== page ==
Wednesday, March 18, 2009

Are We At The Bottom?

For all my pessimism and preaching on the recession, I am obligated to say that suddenly the Wall Street is looking good again. I have made it a habit to watch CNBC Closing Bell throughout this last one year - whenever I am home in England - not because I am an investor, but because I wanted to have a feel of what's going on. Yesterday, I thought that zing was back - stocks going up, companies meeting [much lowered] expectation and commodities inching up. We are in such a sad state - when was oil reaching $49 a barrel good news - that any positive signals count. And, there is indeed a slight positive signal coming out of Wall Street.

The signal is that we are near the bottom. We are not out of the woods yet, there is a huge housekeeping work left to be done at the banks and other financial institutions. But, this time, it seems pessimism has beaten the market realities and the recession shock made us cut back so harshly that production is way below down the supplies. This has had a significant negative effect on the inventories and we shall soon be at a time when the upward cycle has to begin again.

CNBC is, of course, no God. Jon Stewart, on his Daily Show, was right - 'If only I'd listened to CNBC, I'd have $1 million today - provided I had started with $100 million'. However, it is indeed correct a stock market and commodities recovery leads a general economic recovery by 6 to 9 months, and after one year of this turmoil, we may be reaching the bottom.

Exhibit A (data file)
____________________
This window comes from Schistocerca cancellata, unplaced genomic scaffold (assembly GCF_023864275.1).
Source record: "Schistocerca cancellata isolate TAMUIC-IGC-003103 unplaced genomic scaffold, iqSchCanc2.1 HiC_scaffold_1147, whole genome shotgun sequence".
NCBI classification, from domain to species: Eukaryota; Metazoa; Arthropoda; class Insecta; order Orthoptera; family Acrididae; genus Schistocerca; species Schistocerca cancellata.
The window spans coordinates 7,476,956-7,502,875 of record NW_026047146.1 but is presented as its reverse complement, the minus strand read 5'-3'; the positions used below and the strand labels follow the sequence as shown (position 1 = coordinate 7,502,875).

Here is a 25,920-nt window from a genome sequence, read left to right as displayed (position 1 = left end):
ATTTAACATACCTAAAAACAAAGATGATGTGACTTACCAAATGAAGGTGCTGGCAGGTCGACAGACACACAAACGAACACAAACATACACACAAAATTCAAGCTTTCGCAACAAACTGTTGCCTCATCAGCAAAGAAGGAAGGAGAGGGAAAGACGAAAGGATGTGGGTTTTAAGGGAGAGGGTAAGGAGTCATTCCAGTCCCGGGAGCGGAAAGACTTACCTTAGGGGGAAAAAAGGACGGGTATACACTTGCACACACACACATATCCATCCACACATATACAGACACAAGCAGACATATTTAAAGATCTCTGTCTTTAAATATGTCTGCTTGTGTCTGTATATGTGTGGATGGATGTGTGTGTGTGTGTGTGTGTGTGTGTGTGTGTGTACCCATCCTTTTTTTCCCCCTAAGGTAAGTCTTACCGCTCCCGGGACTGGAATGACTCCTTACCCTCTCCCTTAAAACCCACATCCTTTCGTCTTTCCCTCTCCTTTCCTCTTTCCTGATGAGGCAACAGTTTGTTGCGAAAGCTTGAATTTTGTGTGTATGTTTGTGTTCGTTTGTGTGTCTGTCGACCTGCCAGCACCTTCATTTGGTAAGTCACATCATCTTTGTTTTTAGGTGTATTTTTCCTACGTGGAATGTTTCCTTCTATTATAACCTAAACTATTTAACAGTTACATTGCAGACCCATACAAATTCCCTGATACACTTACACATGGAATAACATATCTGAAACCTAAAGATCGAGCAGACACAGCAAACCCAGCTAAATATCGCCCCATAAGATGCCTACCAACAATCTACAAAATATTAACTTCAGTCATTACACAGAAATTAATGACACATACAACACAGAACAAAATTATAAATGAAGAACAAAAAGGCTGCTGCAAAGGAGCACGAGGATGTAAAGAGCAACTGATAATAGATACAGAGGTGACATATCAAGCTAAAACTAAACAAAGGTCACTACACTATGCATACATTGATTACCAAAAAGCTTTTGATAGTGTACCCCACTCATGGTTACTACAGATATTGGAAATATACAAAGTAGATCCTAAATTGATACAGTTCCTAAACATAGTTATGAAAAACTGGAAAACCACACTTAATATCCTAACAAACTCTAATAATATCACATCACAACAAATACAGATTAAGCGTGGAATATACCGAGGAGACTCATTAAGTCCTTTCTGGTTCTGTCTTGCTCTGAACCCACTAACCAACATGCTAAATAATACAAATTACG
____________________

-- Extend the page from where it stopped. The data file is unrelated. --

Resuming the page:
I am aware this is optimistic. Because we have not seen the worst of the banking crisis yet. A combination of greed on the bankers' part and flawed policy on administrations', there is no full disclosure yet on what the banks are holding. So, any recovery or the hope of it can get torpedoed by another bank coming out now. Everyone seems to be thinking - like me - that we are near the bottom, almost there, and the gamble is if you can survive a few more months with the skeletons in your closet, you may survive. That is sort of a Fritzl syndrome - yes I am talking about the incestuous Austrian monster - who thought he would be able to pass his time with that hideous crime in his closet.

Besides, the other big risk perhaps come from the Euro zone, where a number of national economies are at risk and they can together bring the Euro down with them. Besides, the stimulus thinking in Europe was not as large or as bold as those in United States and Britain, and for all its flaws, Keynesian multiplier may have saved these economies for now and will leave Europe in the larch still.

My initial thinking, an year back, was that this is going to be a shallow recession. If we are at the bottom, and we start our upward journey now, it will indeed prove to be one. However, I also thought this one is going to be an unfinished recession, like the Great War of 1914 - 1919, and the effects of this will fully play out in a more brutal, deeper recession some years later. This will be because we shall not attempt root and branch reform if this recession was a shallow one. The thinking will move from monetarism to Keynesian policy, but we shall not acknowledge and accept the fundamental flaws of capitalism. So, we shall be back here again - don't know in how many years - and we shall have to face a much broader, deeper and more cruel recession.

That will be, I thought, capitalism's final winter.

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